Today’s blog comes from an article in our 2015 Opera Insider (Festival Resource Guide), where Ms. Schaufer was interviewed by Erin Joy Swank of Central City Opera’s Education & Community Engagement staff.
Our audiences are familiar with you in musical theatre roles, portraying Elsa in last year’s The Sound of Music and Aldonza in Man of La Mancha this year. However, your repertoire includes many famous characters of the opera world, including Suzuki (Madama Butterfly) and Marcellina (The Marriage of Figaro). Do you approach the roles or music any differently?
My meat and potatoes work is mainly contemporary music with smatterings of standard repertoire and of course “musical theatre” – yet as far as I’m concerned, it’s all music theatre. We are story tellers.
My preparation remains fairly consistent. I mean, your physical and mental muscles need time to own the notes and the story and depending on the demands of the role, you’ve just got to give yourself time to ponder, work like a demon and let it stew.
It all comes down to these questions: are you the type of artist willing to be flexible enough, to risk a lot and bend to what a composer and librettist are asking? Or are you someone happier bringing exactly who you are, vocally and dramatically, to a role? Or is there indeed a balance?
This is an incredibly esoteric answer! But I believe it’s worth asking these questions when the range of repertoire is continually expanding with every new composition written and programming decision made.
So, in a nutshell, yes! – I approach each role with the same dogged energy of honouring the style and intention of the composer and librettist, and demand that I honestly ask myself whether or not I can produce the sounds and storytelling required of the role.
|Central City Opera’s MAN OF LA MANCHA (2015). Pictured L to R: Lucy Schaufer (Aldonza), Robert Orth (Don Quixote/Cervantes), Keith Jameson (Sancho Panza). Photo by Kira Horvath.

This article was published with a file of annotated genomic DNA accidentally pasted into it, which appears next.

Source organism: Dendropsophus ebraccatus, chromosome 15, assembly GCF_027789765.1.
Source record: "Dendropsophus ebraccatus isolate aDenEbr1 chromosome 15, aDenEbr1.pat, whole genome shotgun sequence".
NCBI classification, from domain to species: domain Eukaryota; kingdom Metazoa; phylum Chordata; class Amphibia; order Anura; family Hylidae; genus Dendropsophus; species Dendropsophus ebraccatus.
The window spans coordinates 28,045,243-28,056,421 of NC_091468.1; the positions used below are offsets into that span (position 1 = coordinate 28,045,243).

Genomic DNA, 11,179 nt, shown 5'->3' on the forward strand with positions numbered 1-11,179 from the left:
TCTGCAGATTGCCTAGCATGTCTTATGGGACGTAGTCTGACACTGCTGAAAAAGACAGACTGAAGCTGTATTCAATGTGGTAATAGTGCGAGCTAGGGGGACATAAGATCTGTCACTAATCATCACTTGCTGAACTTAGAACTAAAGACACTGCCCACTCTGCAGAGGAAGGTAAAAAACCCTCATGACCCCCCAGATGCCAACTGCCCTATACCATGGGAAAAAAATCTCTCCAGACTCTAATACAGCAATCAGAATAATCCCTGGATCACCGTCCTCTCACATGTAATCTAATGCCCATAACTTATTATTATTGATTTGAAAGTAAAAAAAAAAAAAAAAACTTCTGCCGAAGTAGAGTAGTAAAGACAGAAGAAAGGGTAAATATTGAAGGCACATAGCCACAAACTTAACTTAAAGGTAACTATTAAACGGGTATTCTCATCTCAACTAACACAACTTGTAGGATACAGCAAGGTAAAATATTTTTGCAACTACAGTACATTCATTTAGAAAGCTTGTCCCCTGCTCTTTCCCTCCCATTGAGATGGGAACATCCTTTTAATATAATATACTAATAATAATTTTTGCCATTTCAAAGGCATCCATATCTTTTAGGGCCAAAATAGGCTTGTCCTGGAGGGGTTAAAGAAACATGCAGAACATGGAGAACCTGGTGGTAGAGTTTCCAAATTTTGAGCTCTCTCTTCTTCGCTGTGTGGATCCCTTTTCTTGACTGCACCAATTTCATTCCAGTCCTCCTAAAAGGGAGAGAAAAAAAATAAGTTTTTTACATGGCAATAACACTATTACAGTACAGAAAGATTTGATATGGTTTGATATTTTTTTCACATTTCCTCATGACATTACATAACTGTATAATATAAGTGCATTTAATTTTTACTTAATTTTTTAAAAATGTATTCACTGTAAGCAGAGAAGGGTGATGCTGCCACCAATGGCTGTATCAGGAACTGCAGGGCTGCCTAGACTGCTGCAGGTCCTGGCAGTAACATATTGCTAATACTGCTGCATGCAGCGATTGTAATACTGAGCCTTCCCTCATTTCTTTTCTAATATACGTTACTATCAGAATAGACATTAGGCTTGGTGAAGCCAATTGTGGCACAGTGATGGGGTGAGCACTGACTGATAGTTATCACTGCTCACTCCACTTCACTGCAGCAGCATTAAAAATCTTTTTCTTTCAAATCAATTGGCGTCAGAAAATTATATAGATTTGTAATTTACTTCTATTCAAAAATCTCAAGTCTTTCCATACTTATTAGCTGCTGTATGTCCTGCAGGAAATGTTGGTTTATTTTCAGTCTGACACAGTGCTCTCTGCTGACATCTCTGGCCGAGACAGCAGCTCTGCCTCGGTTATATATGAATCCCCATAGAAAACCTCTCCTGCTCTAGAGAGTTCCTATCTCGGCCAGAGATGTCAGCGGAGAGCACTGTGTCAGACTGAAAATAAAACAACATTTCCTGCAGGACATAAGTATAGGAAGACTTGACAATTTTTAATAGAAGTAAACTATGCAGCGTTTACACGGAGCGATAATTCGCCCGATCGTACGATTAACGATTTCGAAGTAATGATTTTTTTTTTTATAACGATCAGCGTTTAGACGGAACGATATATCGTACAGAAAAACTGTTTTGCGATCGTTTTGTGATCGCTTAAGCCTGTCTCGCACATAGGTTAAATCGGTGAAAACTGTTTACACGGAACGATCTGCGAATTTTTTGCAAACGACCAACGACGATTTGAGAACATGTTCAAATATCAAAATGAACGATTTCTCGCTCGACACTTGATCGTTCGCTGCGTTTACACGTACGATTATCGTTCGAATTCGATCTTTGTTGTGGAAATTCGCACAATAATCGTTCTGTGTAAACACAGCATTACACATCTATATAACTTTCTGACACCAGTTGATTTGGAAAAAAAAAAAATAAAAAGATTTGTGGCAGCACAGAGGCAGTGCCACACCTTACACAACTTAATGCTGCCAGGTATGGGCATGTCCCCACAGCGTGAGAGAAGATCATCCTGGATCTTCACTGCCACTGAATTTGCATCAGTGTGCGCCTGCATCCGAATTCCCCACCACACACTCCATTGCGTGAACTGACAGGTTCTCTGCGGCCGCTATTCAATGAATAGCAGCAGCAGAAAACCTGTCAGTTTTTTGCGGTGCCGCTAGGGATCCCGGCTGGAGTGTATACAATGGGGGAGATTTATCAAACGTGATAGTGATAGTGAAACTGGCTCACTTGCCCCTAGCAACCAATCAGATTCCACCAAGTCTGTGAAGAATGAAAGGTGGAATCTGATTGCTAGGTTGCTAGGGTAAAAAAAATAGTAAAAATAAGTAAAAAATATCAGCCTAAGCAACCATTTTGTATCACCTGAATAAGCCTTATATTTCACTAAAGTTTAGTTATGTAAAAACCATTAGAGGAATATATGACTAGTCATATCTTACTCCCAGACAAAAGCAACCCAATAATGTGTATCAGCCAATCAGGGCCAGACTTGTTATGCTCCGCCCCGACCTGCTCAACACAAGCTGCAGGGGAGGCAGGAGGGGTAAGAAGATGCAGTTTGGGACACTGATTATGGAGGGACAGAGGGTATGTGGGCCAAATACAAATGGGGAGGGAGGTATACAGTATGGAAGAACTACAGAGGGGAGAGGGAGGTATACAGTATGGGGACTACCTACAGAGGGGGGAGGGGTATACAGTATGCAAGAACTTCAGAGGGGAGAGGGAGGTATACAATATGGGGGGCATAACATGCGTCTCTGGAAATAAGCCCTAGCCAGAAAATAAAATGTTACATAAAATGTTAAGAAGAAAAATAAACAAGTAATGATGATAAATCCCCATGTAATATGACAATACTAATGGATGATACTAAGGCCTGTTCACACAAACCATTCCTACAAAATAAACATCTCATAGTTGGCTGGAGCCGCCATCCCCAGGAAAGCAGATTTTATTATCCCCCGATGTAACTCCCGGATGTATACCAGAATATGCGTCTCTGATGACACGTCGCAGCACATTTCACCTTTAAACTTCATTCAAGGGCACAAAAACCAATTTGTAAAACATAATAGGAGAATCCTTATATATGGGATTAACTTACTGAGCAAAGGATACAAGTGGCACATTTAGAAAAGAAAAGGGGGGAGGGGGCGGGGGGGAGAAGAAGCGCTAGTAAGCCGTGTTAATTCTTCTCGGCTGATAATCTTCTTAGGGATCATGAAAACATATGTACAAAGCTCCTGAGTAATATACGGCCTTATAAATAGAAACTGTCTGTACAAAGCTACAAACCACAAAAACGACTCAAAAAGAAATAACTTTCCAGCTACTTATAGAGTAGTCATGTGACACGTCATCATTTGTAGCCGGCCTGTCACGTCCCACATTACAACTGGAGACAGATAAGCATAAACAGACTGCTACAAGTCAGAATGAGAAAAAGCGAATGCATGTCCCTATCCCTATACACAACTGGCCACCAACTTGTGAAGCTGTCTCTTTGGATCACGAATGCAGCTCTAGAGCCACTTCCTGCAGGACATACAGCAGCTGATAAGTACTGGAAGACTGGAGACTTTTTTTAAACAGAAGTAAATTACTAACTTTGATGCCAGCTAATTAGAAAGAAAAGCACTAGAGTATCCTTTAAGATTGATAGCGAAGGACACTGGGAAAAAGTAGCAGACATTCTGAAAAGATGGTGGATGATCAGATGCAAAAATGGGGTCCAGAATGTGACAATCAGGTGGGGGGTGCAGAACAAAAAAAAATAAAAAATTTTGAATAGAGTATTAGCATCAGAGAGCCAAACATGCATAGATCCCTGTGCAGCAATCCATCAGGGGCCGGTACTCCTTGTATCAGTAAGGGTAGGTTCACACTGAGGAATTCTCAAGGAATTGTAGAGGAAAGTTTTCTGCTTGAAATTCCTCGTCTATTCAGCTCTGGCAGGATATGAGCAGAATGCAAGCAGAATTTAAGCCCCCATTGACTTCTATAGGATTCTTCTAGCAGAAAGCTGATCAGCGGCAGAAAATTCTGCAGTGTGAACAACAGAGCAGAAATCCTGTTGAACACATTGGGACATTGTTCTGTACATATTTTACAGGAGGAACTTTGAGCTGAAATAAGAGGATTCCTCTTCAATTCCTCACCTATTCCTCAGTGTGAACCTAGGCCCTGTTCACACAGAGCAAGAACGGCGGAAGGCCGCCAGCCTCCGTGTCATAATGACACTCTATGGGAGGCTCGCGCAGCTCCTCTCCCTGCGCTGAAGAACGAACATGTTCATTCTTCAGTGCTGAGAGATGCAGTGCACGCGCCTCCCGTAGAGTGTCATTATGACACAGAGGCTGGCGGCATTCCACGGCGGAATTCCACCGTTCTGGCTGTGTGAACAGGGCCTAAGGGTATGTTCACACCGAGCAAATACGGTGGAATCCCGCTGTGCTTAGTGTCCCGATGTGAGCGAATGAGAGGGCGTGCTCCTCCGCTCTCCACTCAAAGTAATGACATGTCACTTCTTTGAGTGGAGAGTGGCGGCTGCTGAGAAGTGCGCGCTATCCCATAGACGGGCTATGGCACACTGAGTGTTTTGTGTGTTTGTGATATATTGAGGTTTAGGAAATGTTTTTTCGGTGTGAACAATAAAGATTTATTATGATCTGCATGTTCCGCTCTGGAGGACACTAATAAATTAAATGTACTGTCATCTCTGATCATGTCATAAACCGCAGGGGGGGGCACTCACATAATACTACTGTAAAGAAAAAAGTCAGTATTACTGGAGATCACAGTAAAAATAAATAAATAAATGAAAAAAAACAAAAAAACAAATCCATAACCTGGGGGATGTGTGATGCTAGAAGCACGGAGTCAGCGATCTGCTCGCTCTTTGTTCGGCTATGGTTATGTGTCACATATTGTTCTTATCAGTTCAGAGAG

Your work has spanned many continents, including stints in Paris, Milan, Hamburg, Portugal and New Zealand. Can you discuss any differences in the way opera is rehearsed and produced in other countries or if the audience reaction or expectation is any different than here in America?
Opera rehearsals are like a mirror to the culture and country in which you’re working. Some stereotypes definitely ring true! Italy can be pure chaos, England has lovely tea breaks, and Germany is well organised. Some countries do not have unions – like the UK. It’s no longer a closed shop, thanks to Margaret Thatcher. So it’s the protections given to the musicians or chorus in the room which denote how the soloists are treated. Odd, right?
People react in all sorts of ways to theatre the world over – but the one common reaction these days which is pervasive is the booing of “bad” characters, like Pinkerton or Claggart. It’s a pantomime reaction or TV behaviour, and frankly, I do not care much for it. Give the actor the credit for his or her performance after hours of sweating for you. A teasing “boo” followed by a hearty cheer is one option which is palatable. Yet I’m still perplexed by this audience reaction nonetheless.
Pictured: Central City Opera’s The Sound of Music (2014). Clockwise from Top Left: Lucy Schaufer (Elsa Schraeder), Robert Orth (Max Detweiler), Troy Cook (Captain Georg von Trapp). Photo by Mark Kiryluk.
Schaufer and Orth will star in this summer’s Man of La Mancha, while Cook performs in La Traviata; see his interview on page 14 of our Opera Insider
You are returning for your second season “on the Hill” in Central City. With one summer under your belt, what are you looking forward to most and are you prepping/packing any differently this time?
Well, I left a box of sheets/towels last summer and I just sent a package with my steamer and other altitude friendly remedies – so I’m prepared on that front. I’ll bring loads of tea from home because it’s my life blood. I’m obsessive about TEA. And finally I’m so looking forward to being naughty and outrageous with unstoppable Bob Orth, working again with the wonderful Paul Curran after far too many years, and doing a few late night cabaret numbers in the bar with incomparable Tom Getty*! See you soon.
*Tom Getty is featured in a spotlight interview on page 38 of our Opera Insider